July 28, 2021

Study techniques for a stress free finals week

This archived article was written by: Emily Manley

Student success workshops are held each Thursday at 11:30 a.m. in the Alumni room located in the Jennifer Leavitt Student Center. The workshop held Nov. 7th focused on memory techniques that can help students cut their study time in half. Shanny Wilson, director of academic advising, began the workshop by reading a list of 20 items to the students in attendance. Then students were then asked to write all 20 of the items down. Not a single person got 100%. In fact, most only could remember about half of the items in the proper order.
Wilson then left the room and invited the students to create their own new list of 20 items. When Wilson returned she was read the list of items one time. Without hesitation she repeated the entire list back to the students in the correct order. She then continued to explain to the students how certain memory methods can be very a beneficial tool when studying for an exam.
The method that Wilson used to memorize the list of items so quickly is known as the peg method. A master list of 20 items is memorized and then any new list can be attached to the existing master list (like hanging something on a peg). The master list is easily memorized because each item is closely associated to the numbers 1-20. For example the first five items in the list are:
1-a telephone pole (because it looks like the number one)
2- shoes (because shoes come in pairs of two)
3- a triangle (because there are three sides)
4- a square (because there are four sides)
5- a hand (because there are five fingers)
It doesn’t really matter what the items in the master list are, so long as you can remember them and associate them with the numbers to which they are assigned. By memorizing this one master list you can easily link any new list, such as vocabulary words, bones for an anatomy test, minerals for geology, important dates and events for history, or anything else. Here is an example of how the technique can be used to memorize a list of 5 random objects.
1- Flag. Visualize a giant flag hanging from a telephone pole.
2- Ant. Visualize a million ants crawling into your shoes
3- Key. Visualize a triangle shaped key opening a triangle shaped lock.
4- Garden hose. Visualize watering a square plant with a square shaped hose.
5- Camera. Visualize a hand with tiny cameras on the tips of all five fingers.
The method is simple enough; the key to making these memories last through to an exam is visualization. As you visualize linking your new list to the master list, make sure you make the images memorable. Wilson told students at the workshop to make images, ridiculous, out of proportion, exaggerated and distorted. When studying, keep in mind that it is easier to remember something if you use substitution, action, violence or pain in your visualization.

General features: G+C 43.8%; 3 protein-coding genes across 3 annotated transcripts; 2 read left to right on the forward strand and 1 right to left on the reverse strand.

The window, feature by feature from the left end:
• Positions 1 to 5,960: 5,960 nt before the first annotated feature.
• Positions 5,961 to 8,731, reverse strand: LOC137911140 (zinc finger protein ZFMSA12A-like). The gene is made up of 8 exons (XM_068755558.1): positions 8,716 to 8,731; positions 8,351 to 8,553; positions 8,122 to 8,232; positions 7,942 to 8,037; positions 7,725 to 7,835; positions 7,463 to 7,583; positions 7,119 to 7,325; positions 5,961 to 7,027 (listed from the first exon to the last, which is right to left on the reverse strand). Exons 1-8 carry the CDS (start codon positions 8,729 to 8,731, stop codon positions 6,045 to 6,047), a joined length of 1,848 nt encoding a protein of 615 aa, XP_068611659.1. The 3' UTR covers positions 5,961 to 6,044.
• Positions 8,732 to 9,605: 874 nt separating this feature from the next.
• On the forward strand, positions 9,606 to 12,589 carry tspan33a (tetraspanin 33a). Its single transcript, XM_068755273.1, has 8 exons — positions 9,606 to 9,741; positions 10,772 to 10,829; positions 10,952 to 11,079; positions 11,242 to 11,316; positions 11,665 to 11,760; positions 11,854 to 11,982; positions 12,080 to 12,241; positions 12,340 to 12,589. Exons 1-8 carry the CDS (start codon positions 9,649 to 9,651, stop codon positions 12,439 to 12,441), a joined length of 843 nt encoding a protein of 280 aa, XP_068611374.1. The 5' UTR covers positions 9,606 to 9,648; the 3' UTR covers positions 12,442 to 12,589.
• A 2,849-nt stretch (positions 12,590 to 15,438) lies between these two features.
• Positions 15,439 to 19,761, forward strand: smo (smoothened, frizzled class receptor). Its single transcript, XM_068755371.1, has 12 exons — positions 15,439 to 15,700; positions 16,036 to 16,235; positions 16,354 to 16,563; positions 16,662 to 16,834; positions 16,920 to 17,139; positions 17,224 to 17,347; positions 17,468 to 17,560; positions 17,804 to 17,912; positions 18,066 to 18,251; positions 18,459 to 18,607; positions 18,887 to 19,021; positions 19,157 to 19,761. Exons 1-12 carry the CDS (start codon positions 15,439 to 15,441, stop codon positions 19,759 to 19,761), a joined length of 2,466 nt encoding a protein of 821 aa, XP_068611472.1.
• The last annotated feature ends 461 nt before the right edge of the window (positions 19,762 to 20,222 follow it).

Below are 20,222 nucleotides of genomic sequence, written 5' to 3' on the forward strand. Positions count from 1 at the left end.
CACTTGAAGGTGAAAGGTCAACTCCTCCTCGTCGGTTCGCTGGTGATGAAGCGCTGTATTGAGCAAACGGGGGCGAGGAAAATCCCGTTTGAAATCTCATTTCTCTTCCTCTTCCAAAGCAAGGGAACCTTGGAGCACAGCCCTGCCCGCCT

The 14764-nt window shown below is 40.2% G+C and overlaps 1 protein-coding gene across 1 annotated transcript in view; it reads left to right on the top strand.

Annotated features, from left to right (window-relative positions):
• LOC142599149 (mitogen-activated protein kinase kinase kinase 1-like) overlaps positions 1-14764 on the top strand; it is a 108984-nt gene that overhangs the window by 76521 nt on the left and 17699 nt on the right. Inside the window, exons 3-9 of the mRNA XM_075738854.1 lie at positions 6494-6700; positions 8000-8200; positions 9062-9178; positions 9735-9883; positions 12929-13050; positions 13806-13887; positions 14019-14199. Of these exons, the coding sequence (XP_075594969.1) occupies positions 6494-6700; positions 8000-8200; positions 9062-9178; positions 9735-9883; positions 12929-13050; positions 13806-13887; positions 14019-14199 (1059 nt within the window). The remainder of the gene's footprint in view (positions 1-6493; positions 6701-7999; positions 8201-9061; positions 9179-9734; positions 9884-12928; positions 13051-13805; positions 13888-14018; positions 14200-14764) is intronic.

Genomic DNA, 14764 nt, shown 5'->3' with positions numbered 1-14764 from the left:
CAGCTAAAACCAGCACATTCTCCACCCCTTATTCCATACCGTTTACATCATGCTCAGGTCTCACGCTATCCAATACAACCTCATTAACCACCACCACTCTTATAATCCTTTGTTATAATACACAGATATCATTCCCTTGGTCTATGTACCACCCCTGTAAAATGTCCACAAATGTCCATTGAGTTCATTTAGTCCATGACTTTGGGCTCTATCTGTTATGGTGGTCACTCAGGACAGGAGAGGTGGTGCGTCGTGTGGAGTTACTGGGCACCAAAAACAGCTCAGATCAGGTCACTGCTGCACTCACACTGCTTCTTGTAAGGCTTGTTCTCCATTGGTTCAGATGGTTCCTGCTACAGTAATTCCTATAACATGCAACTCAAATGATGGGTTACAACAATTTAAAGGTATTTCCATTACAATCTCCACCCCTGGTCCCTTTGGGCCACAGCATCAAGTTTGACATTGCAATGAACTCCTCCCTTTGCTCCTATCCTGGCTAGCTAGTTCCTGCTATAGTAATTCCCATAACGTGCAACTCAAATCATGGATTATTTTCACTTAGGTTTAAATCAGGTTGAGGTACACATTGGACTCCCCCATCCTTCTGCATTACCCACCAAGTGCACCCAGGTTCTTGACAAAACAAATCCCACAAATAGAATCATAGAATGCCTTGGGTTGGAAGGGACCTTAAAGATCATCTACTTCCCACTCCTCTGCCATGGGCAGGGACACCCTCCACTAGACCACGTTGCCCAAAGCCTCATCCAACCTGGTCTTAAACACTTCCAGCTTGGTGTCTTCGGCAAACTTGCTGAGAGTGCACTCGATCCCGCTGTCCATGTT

Some specific visualization techniques that Wilson taught at the workshop were the exchange method, dwarf/giant method, overkill method, motion picture method and distortion method.
An example of exchange method would be if you are trying to link the idea of a candy cane to number one (which is assigned telephone pole) exchange the telephone pole for a candy cane in your mind. Imagine a row of bright candy canes in place of telephone poles.
An example of dwarf/giant method: if you are memorizing the word soda and you’re trying to link it with number two (shoes) imagine two gigantic soda bottles inside your favorite shoe store. Or imagine two teeny tiny soda bottles inside your favorite pair of shoes.
An example of overkill method: the word you need to remember is orange, and you are linking it to number three (triangle) visualize a huge triangular bowl overflowing with hundreds of oranges.
An example of motion picture method: if the word you are trying to remember is bacteria and you are linking it to number 4 (square) imagine the story of a bacteria man who gets cursed by a wizard and turns into a square bacteria. He can no longer move from one surface to another with ease. Instead he is stuck in one place and cannot get anyone else sick. It sounds very silly to think up such corny and outrageous stories, but the stranger the story is, the more likely you will be to remember it.
An example of distortion method: The word to remember is Albert Einstein and you are linking it to number five (hand) imagine a hand with Einstein’s face morphed into the middle of the palm. This distorted image is so strange that it will be easy to remember.
If you want to learn more about this method, do research online and you will be met with a wealth of information on this peg system, as well as many other memorization techniques. If you want to learn more ways to become a more successful student, be sure to attend student success workshops each Thursday in the JLSC Student Center Alumni Room.

Print Friendly, PDF & Email